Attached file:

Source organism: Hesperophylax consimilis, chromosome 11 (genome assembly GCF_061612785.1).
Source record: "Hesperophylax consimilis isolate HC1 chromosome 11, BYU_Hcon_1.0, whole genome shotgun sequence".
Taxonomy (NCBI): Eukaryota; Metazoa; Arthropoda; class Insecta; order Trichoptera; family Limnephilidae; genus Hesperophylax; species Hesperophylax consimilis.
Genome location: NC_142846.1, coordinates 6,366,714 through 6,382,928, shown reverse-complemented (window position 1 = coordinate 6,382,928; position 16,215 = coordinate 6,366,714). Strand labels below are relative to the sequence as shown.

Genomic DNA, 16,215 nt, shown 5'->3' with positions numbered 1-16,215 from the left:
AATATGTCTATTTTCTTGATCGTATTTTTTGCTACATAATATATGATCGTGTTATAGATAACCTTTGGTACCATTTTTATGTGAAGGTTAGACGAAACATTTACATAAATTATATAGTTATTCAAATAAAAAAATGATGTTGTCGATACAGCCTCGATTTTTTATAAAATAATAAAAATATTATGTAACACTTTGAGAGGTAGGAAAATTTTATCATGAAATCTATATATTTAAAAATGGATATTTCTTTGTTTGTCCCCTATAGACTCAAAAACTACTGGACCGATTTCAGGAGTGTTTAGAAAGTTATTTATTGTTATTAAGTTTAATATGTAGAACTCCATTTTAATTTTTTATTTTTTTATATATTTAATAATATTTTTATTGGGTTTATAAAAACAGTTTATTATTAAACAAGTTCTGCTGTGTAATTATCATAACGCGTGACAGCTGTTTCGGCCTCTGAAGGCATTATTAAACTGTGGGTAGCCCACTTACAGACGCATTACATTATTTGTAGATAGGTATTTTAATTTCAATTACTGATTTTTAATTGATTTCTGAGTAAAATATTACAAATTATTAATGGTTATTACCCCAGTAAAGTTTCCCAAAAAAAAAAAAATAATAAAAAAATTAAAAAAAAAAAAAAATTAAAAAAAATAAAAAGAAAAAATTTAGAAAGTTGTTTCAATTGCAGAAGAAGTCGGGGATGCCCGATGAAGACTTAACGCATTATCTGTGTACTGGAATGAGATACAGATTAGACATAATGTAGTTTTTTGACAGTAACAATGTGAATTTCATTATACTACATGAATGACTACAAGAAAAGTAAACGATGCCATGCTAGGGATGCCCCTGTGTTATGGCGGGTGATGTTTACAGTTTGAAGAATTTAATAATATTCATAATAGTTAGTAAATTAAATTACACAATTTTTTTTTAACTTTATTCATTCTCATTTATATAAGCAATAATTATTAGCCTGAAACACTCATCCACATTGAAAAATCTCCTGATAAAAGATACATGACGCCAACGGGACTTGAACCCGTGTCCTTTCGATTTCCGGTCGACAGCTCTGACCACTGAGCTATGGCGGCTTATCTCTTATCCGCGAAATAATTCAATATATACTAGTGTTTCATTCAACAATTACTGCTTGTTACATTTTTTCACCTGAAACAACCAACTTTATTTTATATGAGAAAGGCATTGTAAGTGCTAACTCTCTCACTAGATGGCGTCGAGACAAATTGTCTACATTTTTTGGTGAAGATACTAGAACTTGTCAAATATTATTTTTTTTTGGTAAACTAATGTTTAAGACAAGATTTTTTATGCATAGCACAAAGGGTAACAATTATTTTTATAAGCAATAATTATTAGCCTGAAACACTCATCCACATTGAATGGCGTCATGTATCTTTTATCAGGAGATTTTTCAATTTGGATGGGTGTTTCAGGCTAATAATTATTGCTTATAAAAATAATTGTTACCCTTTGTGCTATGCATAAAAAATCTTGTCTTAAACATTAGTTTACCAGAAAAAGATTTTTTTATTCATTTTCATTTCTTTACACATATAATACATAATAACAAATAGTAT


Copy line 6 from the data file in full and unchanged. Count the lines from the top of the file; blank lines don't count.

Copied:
AATATGTCTATTTTCTTGATCGTATTTTTTGCTACATAATATATGATCGTGTTATAGATAACCTTTGGTACCATTTTTATGTGAAGGTTAGACGAAACATTTACATAAATTATATAGTTATTCAAATAAAAAAATGATGTTGTCGATACAGCCTCGATTTTTTATAAAATAATAAAAATATTATGTAACACTTTGAGAGGTAGGAAAATTTTATCATGAAATCTATATATTTAAAAATGGATATTTCTTTGTTTGTCCCCTATAGACTCAAAAACTACTGGACCGATTTCAGGAGTGTTTAGAAAGTTATTTATTGTTATTAAGTTTAATATGTAGAACTCCATTTTAATTTTTTATTTTTTTATATATTTAATAATATTTTTATTGGGTTTATAAAAACAGTTTATTATTAAACAAGTTCTGCTGTGTAATTATCATAACGCGTGACAGCTGTTTCGGCCTCTGAAGGCATTATTAAACTGTGGGTAGCCCACTTACAGACGCATTACATTATTTGTAGATAGGTATTTTAATTTCAATTACTGATTTTTAATTGATTTCTGAGTAAAATATTACAAATTATTAATGGTTATTACCCCAGTAAAGTTTCCCAAAAAAAAAAAAATAATAAAAAAATTAAAAAAAAAAAAAAATTAAAAAAAATAAAAAGAAAAAATTTAGAAAGTTGTTTCAATTGCAGAAGAAGTCGGGGATGCCCGATGAAGACTTAACGCATTATCTGTGTACTGGAATGAGATACAGATTAGACATAATGTAGTTTTTTGACAGTAACAATGTGAATTTCATTATACTACATGAATGACTACAAGAAAAGTAAACGATGCCATGCTAGGGATGCCCCTGTGTTATGGCGGGTGATGTTTACAGTTTGAAGAATTTAATAATATTCATAATAGTTAGTAAATTAAATTACACAATTTTTTTTTAACTTTATTCATTCTCATTTATATAAGCAATAATTATTAGCCTGAAACACTCATCCACATTGAAAAATCTCCTGATAAAAGATACATGACGCCAACGGGACTTGAACCCGTGTCCTTTCGATTTCCGGTCGACAGCTCTGACCACTGAGCTATGGCGGCTTATCTCTTATCCGCGAAATAATTCAATATATACTAGTGTTTCATTCAACAATTACTGCTTGTTACATTTTTTCACCTGAAACAACCAACTTTATTTTATATGAGAAAGGCATTGTAAGTGCTAACTCTCTCACTAGATGGCGTCGAGACAAATTGTCTACATTTTTTGGTGAAGATACTAGAACTTGTCAAATATTATTTTTTTTTGGTAAACTAATGTTTAAGACAAGATTTTTTATGCATAGCACAAAGGGTAACAATTATTTTTATAAGCAATAATTATTAGCCTGAAACACTCATCCACATTGAATGGCGTCATGTATCTTTTATCAGGAGATTTTTCAATTTGGATGGGTGTTTCAGGCTAATAATTATTGCTTATAAAAATAATTGTTACCCTTTGTGCTATGCATAAAAAATCTTGTCTTAAACATTAGTTTACCAGAAAAAGATTTTTTTATTCATTTTCATTTCTTTACACATATAATACATAATAACAAATAGTAT